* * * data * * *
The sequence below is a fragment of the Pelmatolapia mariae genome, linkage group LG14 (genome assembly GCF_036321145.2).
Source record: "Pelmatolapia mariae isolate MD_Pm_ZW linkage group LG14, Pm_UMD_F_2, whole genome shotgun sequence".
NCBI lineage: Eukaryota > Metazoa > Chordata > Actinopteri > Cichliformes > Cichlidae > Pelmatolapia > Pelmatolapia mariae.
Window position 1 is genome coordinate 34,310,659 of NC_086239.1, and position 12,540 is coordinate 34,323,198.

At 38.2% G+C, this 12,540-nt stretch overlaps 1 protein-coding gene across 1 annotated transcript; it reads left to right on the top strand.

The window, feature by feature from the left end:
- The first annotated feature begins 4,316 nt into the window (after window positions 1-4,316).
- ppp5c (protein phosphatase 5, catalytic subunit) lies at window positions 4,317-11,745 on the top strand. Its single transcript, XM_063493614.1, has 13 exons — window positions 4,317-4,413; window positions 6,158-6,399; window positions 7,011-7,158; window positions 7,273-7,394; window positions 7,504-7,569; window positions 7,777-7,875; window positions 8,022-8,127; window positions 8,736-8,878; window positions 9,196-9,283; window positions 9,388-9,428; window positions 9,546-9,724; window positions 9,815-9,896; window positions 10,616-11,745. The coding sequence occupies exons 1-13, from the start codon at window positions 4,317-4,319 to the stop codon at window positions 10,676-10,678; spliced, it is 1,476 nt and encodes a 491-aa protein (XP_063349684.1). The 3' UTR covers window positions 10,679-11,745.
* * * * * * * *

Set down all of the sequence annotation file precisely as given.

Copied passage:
The sequence below is a fragment of the Pelmatolapia mariae genome, linkage group LG14 (genome assembly GCF_036321145.2).
Source record: "Pelmatolapia mariae isolate MD_Pm_ZW linkage group LG14, Pm_UMD_F_2, whole genome shotgun sequence".
NCBI lineage: Eukaryota > Metazoa > Chordata > Actinopteri > Cichliformes > Cichlidae > Pelmatolapia > Pelmatolapia mariae.
Window position 1 is genome coordinate 34,310,659 of NC_086239.1, and position 12,540 is coordinate 34,323,198.

At 38.2% G+C, this 12,540-nt stretch overlaps 1 protein-coding gene across 1 annotated transcript; it reads left to right on the top strand.

The window, feature by feature from the left end:
- The first annotated feature begins 4,316 nt into the window (after window positions 1-4,316).
- ppp5c (protein phosphatase 5, catalytic subunit) lies at window positions 4,317-11,745 on the top strand. Its single transcript, XM_063493614.1, has 13 exons — window positions 4,317-4,413; window positions 6,158-6,399; window positions 7,011-7,158; window positions 7,273-7,394; window positions 7,504-7,569; window positions 7,777-7,875; window positions 8,022-8,127; window positions 8,736-8,878; window positions 9,196-9,283; window positions 9,388-9,428; window positions 9,546-9,724; window positions 9,815-9,896; window positions 10,616-11,745. The coding sequence occupies exons 1-13, from the start codon at window positions 4,317-4,319 to the stop codon at window positions 10,676-10,678; spliced, it is 1,476 nt and encodes a 491-aa protein (XP_063349684.1). The 3' UTR covers window positions 10,679-11,745.